On October 21, 2021, Employment Minister Carla Qualtrough announced that it is likely that people who lose their jobs for not complying with employer COVID-19 mandatory vaccine policies will not be eligible for employment insurance (EI). Where does this leave those who are unvaccinated and find themselves unemployed because of this? Do they have access to EI?
As an employment lawyer and a former EI adjudicator, I get many questions about EI eligibility. In my time at Service Canada I adjudicated over 9000 claims and I now help workers challenge denials. I have prepared answers to some FAQs below.
Q: I have been fired because of my decision not to be vaccinated and I was denied EI. I am also late into my pregnancy; will my maternity benefits also be denied?
A: These rules apply only to regular EI. These rules do not apply to “special benefits” which are a separate category of EI that includes sickness, maternity, parental, and compassionate care benefits. We do not expect that maternity leave benefits should be denied in this circumstance.
Q: What is the legal basis for denying my EI if I am fired for non-vaccination?
A: The current rules allow Service Canada to deny your EI claim if you lost your job because of your own “misconduct.” Misconduct is defined by the Courts as conduct that the EI claimant knew or ought to have known would impair the performance of the duties owed to their employer and that, as a result, dismissal was a real possibility. I like to put in simpler terms: misconduct is something that you did and that you either knew or ought to have known could get you fired. Refusing to comply with a mandatory vaccine policy could be “misconduct”.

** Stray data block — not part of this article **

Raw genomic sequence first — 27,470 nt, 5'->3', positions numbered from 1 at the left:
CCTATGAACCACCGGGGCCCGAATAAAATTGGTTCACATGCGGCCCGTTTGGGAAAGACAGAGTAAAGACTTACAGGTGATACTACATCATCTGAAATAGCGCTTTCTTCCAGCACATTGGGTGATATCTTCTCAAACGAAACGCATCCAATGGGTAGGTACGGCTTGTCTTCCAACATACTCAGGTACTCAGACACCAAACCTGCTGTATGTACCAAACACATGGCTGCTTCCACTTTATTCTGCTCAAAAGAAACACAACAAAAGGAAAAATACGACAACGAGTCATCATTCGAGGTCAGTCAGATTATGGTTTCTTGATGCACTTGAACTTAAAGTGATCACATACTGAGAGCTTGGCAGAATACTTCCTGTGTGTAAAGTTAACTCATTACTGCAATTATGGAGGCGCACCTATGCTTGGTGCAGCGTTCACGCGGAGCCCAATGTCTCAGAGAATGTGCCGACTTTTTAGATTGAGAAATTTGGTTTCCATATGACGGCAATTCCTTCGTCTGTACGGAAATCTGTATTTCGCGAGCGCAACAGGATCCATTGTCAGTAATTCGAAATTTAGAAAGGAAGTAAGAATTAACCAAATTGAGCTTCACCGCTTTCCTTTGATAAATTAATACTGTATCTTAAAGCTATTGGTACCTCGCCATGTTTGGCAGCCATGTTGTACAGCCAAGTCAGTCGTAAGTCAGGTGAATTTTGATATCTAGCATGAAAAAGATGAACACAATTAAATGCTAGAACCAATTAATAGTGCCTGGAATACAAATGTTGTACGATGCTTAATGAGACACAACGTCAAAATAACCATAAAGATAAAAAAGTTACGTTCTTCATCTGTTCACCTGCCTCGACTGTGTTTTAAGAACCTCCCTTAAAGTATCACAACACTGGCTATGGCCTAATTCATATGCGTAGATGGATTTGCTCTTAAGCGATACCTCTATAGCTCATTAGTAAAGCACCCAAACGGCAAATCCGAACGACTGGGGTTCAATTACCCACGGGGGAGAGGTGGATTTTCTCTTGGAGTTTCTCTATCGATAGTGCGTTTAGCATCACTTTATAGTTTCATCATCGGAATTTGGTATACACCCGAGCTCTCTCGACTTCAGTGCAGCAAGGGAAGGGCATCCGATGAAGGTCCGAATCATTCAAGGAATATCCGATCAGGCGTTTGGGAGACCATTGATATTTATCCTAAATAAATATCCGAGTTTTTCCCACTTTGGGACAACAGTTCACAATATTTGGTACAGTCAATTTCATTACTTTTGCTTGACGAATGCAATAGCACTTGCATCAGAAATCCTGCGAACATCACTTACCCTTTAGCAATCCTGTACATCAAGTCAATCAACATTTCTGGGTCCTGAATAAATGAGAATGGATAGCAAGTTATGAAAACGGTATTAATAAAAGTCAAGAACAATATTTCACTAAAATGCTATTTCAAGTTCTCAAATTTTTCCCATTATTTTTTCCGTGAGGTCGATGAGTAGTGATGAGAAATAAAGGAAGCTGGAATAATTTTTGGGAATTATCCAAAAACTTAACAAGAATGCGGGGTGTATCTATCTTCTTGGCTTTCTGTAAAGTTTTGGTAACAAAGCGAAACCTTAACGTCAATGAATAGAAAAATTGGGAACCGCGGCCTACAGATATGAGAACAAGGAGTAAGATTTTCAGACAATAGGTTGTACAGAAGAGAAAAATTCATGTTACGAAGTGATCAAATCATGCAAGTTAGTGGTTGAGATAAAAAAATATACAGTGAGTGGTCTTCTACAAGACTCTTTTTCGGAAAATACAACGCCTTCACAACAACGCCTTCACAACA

Q: What does Service Canada need to find to conclude that my refusal to comply with a mandatory vaccination policy amounts to misconduct?
A: In order find misconduct (and thereby deny you EI) for failing to comply with a mandatory vaccination policy, Service Canada needs to establish the following:
- you knew or ought to have known your employer had a mandatory vaccination policy;
- you knew or ought to have known that your failure to comply with that policy could result in your termination;
- you were given a reasonable opportunity to comply with that policy; and
- you were fired for your non-compliance with that policy and not for some other grounds.
Q: If I was terminated for not complying with my employer’s vaccination policy but my employer chose to terminate me “without cause”, can Service Canada still deny my EI?
A: Yes. The finding of misconduct involves a completely different legal test and there have been many reported cases where the Courts have upheld Service Canada’s finding of misconduct even though the employee was terminated without cause.
Still have questions about a denial? Contact a lawyer with experience in EI matters. Denial of EI benefits can be a significant financial loss, and these decisions can be appealed.
This blog is not intended to serve as legal advice, and only provides general information.
Every situation must be considered on its own facts. Need legal advice? Contact us by phone at 604 535-7063 or email [email protected].